to make you less than you are, as if by merely seeing a thing some part of yourself will be taken away from you. Often, you will feel it will be dangerous to look, and there is a tendency to avert your eyes, or even to shut them. Because of that, it is easy to get confused, to be unsure that you are really seeing that thing you think you are looking at.

You see how complicated it is. It is not enough simply to look and say to yourself, “I am looking at that thing.” For it is one thing to do this when the object before your eyes is a pencil, say, or a crust of bread. But what happens when you find yourself looking at a dead child, at a little girl lying in the street without any clothes on, her head crushed and covered in blood? What do you say to yourself then? It is not a simple matter, you see, to state flatly and without equivocation: “I am looking at a dead child.” Your mind seems to balk at forming the words, you simply cannot bring yourself to do it.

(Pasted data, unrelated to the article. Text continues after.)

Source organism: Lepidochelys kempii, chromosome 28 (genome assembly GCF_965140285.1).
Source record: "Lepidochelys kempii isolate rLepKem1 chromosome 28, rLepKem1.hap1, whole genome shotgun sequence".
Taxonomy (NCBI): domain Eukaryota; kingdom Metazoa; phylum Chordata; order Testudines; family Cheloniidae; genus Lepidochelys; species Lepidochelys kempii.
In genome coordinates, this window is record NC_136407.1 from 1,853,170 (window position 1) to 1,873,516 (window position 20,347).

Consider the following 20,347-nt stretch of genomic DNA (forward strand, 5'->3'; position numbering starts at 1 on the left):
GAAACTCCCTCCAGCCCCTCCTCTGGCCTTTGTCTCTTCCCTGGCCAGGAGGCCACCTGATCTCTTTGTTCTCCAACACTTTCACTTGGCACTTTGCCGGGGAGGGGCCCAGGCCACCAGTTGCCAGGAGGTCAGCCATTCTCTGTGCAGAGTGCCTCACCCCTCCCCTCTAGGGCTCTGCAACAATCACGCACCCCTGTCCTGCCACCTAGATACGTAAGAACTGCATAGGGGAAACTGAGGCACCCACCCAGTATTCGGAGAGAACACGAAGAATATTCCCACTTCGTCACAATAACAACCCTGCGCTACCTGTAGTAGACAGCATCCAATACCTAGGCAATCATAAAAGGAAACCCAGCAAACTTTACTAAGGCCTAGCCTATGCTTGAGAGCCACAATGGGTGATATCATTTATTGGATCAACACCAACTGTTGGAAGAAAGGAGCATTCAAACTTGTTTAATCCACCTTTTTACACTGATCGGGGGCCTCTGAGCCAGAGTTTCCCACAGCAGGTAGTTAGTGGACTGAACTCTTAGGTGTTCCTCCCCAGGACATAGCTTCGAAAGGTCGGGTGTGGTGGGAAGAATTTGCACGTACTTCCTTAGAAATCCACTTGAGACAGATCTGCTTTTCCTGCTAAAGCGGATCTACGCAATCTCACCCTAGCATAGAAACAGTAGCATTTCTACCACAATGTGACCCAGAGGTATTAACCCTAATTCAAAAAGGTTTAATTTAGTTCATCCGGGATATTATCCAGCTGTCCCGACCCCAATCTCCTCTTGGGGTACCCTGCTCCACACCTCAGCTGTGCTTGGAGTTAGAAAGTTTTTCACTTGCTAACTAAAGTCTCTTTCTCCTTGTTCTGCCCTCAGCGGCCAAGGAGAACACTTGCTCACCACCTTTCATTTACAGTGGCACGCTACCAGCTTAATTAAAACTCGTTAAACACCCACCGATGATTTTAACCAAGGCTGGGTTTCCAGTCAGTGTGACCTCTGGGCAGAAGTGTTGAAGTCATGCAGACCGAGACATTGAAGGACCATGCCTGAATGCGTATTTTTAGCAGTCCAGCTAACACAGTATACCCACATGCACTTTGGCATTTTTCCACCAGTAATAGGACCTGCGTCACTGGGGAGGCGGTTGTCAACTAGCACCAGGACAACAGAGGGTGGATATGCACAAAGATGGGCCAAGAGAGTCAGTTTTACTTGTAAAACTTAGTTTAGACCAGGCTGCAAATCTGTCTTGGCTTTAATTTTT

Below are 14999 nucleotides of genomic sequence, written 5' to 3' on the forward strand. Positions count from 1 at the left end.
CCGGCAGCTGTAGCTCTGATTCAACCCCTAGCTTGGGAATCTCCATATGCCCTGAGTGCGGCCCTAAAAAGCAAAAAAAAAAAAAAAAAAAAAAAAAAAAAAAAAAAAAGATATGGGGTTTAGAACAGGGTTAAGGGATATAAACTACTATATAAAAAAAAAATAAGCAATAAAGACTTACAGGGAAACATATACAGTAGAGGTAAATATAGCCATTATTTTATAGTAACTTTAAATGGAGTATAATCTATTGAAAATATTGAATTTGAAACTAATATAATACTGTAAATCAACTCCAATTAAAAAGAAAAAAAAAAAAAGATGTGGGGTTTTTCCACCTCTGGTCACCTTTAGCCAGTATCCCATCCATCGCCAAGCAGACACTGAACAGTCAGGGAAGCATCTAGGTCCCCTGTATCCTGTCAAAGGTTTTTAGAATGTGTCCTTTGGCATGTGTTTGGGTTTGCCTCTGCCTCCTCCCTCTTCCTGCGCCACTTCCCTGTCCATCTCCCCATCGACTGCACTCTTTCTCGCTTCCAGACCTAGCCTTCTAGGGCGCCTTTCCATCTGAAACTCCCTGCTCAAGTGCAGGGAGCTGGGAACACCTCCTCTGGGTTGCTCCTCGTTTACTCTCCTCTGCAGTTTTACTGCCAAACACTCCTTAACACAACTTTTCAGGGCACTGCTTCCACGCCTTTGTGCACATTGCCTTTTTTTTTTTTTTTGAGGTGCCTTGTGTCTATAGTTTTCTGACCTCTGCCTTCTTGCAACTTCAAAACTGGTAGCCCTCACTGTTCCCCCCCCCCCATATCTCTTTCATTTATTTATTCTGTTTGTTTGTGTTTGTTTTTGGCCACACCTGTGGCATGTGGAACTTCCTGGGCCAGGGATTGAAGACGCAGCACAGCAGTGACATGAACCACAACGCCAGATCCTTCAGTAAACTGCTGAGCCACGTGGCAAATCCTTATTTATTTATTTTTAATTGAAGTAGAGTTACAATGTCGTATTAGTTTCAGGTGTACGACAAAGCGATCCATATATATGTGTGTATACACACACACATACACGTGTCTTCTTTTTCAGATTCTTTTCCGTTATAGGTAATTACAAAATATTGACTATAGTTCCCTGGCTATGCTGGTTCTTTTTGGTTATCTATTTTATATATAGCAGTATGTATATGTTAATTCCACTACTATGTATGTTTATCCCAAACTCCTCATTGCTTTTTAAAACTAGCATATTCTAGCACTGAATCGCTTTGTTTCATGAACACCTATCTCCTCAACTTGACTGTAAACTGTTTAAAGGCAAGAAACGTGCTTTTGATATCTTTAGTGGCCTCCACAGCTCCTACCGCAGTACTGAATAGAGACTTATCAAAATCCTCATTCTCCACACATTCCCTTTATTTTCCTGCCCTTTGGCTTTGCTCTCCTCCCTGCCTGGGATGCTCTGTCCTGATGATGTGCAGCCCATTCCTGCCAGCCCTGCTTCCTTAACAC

For the thing before your eyes is not something you can very easily separate from yourself. That is what I mean by being wounded: you cannot merely see, for each thing somehow belongs to you, is part of the story unfolding inside you.

– Paul Auster, In the Country of Last Things